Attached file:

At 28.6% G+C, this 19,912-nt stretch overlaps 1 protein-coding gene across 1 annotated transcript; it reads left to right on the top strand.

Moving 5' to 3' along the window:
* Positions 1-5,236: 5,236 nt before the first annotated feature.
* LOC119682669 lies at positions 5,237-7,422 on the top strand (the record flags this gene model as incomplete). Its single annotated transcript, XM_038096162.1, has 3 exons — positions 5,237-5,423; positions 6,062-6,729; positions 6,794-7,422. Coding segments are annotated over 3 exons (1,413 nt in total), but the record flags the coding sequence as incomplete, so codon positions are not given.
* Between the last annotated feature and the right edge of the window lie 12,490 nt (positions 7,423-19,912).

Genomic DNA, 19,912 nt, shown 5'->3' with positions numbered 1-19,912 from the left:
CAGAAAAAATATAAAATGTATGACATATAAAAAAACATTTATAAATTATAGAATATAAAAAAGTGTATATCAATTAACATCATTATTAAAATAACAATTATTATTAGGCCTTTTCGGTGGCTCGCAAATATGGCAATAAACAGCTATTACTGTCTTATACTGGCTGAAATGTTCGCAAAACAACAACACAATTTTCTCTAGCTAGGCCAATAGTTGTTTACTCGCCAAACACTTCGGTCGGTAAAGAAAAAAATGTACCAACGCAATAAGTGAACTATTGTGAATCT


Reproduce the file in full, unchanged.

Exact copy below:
At 28.6% G+C, this 19,912-nt stretch overlaps 1 protein-coding gene across 1 annotated transcript; it reads left to right on the top strand.

Moving 5' to 3' along the window:
* Positions 1-5,236: 5,236 nt before the first annotated feature.
* LOC119682669 lies at positions 5,237-7,422 on the top strand (the record flags this gene model as incomplete). Its single annotated transcript, XM_038096162.1, has 3 exons — positions 5,237-5,423; positions 6,062-6,729; positions 6,794-7,422. Coding segments are annotated over 3 exons (1,413 nt in total), but the record flags the coding sequence as incomplete, so codon positions are not given.
* Between the last annotated feature and the right edge of the window lie 12,490 nt (positions 7,423-19,912).

Genomic DNA, 19,912 nt, shown 5'->3' with positions numbered 1-19,912 from the left:
CAGAAAAAATATAAAATGTATGACATATAAAAAAACATTTATAAATTATAGAATATAAAAAAGTGTATATCAATTAACATCATTATTAAAATAACAATTATTATTAGGCCTTTTCGGTGGCTCGCAAATATGGCAATAAACAGCTATTACTGTCTTATACTGGCTGAAATGTTCGCAAAACAACAACACAATTTTCTCTAGCTAGGCCAATAGTTGTTTACTCGCCAAACACTTCGGTCGGTAAAGAAAAAAATGTACCAACGCAATAAGTGAACTATTGTGAATCT